In all, I was satisfied with this edition. It didn't leave any original content out, and it was an informative and entertaining read. Of course, the only problem was that a lot of the illustrations were left out, but heck, you could find those on Google Images, anyways. Otherwise, the lack of the original illustrations was just a little tedious to get over at times. Other than that, nothing very bad.
Hi_Jacker
The book itself is nice, but there are no figures inside. There are references to figure 1 or 2 for example, but there's no figure to look at! There are also no page numbers. Pretty disappointing. ):
Roram
While the text is fine, it is missing the figures. It is difficult to use without the figures.
Fenritaur
Growing carnivorous plants is my hobby, I grow them.I had a Venus fly trap, cape sunder, and a purple pitcher.
Vareyma
1. As I write, the complete works of Charles Darwin are available online for free. For instance, you can view this book's content, including all of its images, and the original page numbers, at John van Wyhe's britishlibrary website. This online version includes an excellent indexing and search facility that contains more information than the book's actual index.

2. This book describes Darwin's studies of how carnivorous plants catch, ingest and digest flies. The experiments are historically significant... and amusing, if only for the interesting forms of gunk used by Darwin to study the plants. Of the 18 chapters, the first 11 deal with one specific variety of sundew, Drosera rotundifolia. The twelfth chapter covers other varieties of sundew. The thirteenth and fourteenth chapters are on the Dionaea Muscipula (Venus fly-trap) and Aldrovanda vesiculosa (an aquatic trap). The fifteenth describes the Drosophyllum lusitanicum (Portuguese sundew), the Roridula dentata, and the Byblis. Chapter 16 covers Butterworts (Pinguicula), while the final two chapters examine Bladderworts (Utricularia).

3. If you are interested in Darwin history: In "Insectivorous Plants," we see Darwin the experimentalist, with his old friends, colleagues and family, uniting in 1874 to catalogue and understand insectivorous plants. Included in the studies are long-time Darwin associates Hooker and Thistelton-Dyer from Kew, Sanderson (experimenting with plant digestion) at University College London, Asa Gray at Harvard, and Darwin's sons. There was some correspondence with Lyell, on this topic, but Lyell's friendship with Darwin had soured, and Lyell died while Darwin worked on this book. This book initially sold more rapidly than The Origin of the Species. Francis "Frank" Darwin met and married Amy Ruck, his first wife during this time. George Romanes, who had studied with Frank at Cambridge, joined the family at this time, and may have had an influence on the book. Darwin also corresponded about such scientific greats as FC Donders. And so Insectivorous Plants will be interesting to those who are familiar with Darwin's life and times. If you want to read Darwin's correspondence during this time, see "The Life and Letters of Charles Darwin" (F. Darwin, 1905, also available online). Chapter 13 covers insectivorous plants. As the book went to press, Darwin wrote Hooker: "You ask about my book, and all that I can say is that I am ready to commit suicide; I thought it was decently written, but find so much wants rewriting, that it will not be ready to go to printers for two months, and will then make a confoundedly big book. Murray will say that it is no use publishing in the middle of summer, so I do not know what will be the upshot; but I begin to think that every one who publishes a book is a fool."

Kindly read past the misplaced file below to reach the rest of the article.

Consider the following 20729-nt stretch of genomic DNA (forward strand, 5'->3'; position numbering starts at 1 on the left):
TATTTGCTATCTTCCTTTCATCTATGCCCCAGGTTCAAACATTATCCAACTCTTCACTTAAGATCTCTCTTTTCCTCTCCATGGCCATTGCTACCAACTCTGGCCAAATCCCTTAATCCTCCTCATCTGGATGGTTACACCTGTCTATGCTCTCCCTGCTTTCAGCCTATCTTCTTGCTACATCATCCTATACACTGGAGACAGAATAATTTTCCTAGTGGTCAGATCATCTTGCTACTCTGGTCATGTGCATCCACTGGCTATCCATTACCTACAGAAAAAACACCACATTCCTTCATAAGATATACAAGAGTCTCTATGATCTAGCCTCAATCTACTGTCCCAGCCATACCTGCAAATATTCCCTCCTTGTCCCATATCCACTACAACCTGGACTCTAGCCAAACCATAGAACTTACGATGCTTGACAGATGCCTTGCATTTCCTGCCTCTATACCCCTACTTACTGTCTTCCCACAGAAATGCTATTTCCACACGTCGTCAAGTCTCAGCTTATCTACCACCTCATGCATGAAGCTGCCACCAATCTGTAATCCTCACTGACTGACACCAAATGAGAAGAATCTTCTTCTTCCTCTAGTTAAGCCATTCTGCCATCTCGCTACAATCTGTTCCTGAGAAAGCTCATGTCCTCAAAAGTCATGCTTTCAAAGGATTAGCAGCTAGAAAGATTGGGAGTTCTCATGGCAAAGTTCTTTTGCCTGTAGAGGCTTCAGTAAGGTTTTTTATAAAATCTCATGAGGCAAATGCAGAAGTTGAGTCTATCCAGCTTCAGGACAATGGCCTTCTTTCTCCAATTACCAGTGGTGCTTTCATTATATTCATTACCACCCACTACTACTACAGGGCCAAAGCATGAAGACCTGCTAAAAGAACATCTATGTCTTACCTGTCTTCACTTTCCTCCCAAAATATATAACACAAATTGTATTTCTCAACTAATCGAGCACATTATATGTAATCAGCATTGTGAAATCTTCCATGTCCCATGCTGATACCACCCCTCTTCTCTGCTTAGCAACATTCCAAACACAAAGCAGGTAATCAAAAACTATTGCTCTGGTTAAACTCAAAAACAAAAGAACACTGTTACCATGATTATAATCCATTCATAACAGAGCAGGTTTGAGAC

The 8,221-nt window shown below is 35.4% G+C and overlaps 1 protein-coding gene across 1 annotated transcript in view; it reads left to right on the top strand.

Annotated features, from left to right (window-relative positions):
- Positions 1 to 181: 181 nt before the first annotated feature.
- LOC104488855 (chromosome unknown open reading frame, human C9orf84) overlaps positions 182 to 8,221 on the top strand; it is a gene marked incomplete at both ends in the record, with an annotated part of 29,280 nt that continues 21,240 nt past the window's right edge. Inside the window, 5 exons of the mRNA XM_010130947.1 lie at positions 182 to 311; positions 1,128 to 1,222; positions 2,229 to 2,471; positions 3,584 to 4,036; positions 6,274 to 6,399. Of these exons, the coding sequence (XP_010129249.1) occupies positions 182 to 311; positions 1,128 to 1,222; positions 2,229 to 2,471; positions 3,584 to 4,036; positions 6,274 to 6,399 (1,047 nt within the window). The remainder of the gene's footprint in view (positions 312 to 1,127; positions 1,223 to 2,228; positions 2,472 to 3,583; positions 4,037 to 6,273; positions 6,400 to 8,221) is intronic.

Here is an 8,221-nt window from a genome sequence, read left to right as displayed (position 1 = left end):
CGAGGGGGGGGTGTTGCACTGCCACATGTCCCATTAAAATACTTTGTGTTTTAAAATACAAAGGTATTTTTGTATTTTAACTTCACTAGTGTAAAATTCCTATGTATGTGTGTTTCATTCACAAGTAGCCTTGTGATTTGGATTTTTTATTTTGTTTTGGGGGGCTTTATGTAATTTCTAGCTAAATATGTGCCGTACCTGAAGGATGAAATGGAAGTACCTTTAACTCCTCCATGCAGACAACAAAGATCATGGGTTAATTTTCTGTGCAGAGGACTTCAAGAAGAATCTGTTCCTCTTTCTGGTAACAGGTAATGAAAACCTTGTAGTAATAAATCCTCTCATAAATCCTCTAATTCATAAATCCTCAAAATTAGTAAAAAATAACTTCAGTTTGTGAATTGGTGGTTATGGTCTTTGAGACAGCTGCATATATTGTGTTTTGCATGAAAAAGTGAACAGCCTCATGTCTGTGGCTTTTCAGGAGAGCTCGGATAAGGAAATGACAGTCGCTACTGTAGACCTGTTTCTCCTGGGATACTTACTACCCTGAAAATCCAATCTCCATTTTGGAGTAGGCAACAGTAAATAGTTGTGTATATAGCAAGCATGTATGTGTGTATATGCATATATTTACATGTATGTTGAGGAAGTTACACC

4. If you are interested in evolution, and the the evolution of insectivorous plants: There isn't much if any discussion of evolution in this book. If I'm not mistaken, Darwin took something of a break from evolutionary theory and natural selection when he wrote this book. As far as I know, Darwin didn't spend much time speculating about the evolution of these plants. Apparently, there isn't much of a fossil record of carnivorous plants. As tests of genetic similarity have improved, there has been new speculation about the evolution of carnivores. Some sources: A) Juniper, B. E., Robins, Richard J. and Joel, D. M. (1989). The Carnivorous Plants. London; San Diego, Academic Press. B) Cook, Steve R. (2001). ?When plants kill.? Accessed online: October 10, 2001. (find online) C) Cameron, Kenneth M., Wurdack, Kenneth J. and Jobson, Richard W. (2002). Molecular evidence for the common origin of snap-traps among carnivorous plants. American Journal of Botany. 89(9): 1503-1509. (find online). Barry Rice's new book is due out any day, and I feel confident that it will examine this issue clearly.

5. If you are interested in learning more about carnivorous plants, take a look at the list of sources I'll post under Listmania. I feel confident that the new book by Barry Rice will be an excellent source. There are excellent books to consider that have been authored by Gordon Cheers, Peter D'Amato, Rica Erickson, Barry Juniper et al., Patricia Kite, Francis Lloyd (1940's), Allen Lowrie, Charles Nelson, James & Patricia Pietropaulo, Nick Romanowski, Donald Schnell, Adrian Slack, Dorothy Souza, and others. The new book by Rice is probably the most important new book since Schnell (2002) and D'Amato (1998), both highly recommended. Much depends on your interests and level of knowledge. So stay tuned for my list!
Gadar
The "product" being offered for sale on this page is the original edition, published in 1875 by Appleton, not a reprint. Look at the description closely (publication details).